Missouri Prepares for Grass Tetany Season
A University of Missouri Extension beef nutrition specialist is warning Missouri farmers to prepare for grass tetany season in March.
Grass tetany can result from a magnesium deficiency in spring calving herds consuming lush forages high in potassium and low in calcium and sodium, said Justin Sexten of the Missouri University Extension Commercial Agriculture Program.
New Test To Identify Illegal Steroids In Cattle
In an effort to curb the illegal use of steroids in the European beef industry, scientists in the United Kingdom are reporting the development of a new test that can identify steroids with higher accuracy, more convenience, and less cost than conventional doping tests. Their report is in the current issue of Analytical Chemistry, a semi-monthly journal.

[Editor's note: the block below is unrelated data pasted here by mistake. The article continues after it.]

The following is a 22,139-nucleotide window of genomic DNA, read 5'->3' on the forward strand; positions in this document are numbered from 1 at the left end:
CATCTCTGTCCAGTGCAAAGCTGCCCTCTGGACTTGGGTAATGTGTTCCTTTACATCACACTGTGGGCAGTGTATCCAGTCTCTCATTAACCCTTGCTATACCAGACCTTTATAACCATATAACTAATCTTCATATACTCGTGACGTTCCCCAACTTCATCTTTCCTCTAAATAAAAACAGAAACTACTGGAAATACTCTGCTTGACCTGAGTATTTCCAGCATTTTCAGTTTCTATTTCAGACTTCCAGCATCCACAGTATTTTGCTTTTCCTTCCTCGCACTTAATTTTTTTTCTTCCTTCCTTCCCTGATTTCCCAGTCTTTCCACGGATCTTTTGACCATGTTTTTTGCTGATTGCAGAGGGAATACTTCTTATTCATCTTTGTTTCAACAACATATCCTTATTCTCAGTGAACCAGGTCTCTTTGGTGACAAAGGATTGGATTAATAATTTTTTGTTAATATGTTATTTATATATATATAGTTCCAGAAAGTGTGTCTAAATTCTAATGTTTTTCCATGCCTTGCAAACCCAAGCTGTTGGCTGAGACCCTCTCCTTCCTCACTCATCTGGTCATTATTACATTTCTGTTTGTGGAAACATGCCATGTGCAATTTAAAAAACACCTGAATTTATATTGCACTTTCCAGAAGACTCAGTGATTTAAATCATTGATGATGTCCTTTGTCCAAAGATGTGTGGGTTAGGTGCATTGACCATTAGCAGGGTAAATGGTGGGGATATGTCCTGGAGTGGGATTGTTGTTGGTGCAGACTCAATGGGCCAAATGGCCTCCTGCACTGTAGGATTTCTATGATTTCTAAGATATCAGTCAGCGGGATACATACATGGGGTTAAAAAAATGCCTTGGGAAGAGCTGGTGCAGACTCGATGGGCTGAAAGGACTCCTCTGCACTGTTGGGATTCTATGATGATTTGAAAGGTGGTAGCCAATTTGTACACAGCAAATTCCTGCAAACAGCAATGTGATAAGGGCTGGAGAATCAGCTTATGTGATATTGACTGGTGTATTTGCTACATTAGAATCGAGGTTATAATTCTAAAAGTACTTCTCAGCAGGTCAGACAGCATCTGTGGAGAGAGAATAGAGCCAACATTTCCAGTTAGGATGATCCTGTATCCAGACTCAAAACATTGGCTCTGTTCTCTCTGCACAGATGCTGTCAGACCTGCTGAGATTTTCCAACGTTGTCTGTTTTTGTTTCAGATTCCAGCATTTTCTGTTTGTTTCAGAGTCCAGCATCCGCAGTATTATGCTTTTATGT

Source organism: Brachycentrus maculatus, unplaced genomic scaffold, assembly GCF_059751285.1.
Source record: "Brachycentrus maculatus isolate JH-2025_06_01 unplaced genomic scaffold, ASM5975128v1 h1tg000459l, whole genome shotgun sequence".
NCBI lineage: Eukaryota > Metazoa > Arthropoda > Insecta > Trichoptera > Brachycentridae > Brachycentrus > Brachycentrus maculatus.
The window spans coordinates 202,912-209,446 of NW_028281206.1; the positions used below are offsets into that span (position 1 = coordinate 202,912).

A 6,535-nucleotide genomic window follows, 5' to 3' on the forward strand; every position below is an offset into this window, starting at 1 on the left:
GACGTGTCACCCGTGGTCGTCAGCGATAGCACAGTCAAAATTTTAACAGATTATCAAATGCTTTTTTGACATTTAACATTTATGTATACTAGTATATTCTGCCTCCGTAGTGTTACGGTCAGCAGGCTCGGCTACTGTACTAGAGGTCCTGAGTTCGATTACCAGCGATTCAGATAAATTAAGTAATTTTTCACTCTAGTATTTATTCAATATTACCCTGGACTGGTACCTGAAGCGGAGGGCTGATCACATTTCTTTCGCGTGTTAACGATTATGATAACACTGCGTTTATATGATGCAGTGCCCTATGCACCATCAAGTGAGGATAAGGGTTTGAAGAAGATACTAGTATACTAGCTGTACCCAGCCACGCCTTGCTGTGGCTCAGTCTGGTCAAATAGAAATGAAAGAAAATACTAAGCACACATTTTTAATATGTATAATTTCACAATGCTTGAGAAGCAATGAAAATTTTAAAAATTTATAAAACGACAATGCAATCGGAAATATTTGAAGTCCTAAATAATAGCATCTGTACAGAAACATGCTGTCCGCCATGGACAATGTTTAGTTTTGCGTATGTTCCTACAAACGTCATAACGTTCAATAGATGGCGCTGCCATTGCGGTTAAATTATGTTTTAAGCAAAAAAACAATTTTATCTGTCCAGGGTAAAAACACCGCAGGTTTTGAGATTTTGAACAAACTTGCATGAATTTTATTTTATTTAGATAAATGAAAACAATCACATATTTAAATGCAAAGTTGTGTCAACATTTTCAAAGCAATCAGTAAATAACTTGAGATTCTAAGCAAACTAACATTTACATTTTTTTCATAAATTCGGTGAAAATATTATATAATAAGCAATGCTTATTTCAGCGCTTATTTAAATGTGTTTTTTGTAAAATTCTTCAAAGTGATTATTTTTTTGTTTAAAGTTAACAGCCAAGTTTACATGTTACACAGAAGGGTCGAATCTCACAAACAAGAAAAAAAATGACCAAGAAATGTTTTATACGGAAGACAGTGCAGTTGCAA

Report Card Issued On Beef Checkoff Program
A study designed to help the Beef Checkoff Program in its future decision-making has been completed. Taken every 10 years, the “U.S. Beef Demand Drivers and Enhancement Opportunities” study is a report card on Beef Checkoff Programs. One of the report’s authors, Dr. James Mintert at Kansas State University, says there is – no single dominant beef demand driver that the industry should focus all of its attention on.
Agriculture stands out in uncertain economy
Agriculture, always at the whims of weather and global economic forces far beyond producers’ control, may be the one solid straw of stability and profit in today’s tempestuous economy.
The great times of the past few years may be gone, says Montana State University Ag Economist George Haynes.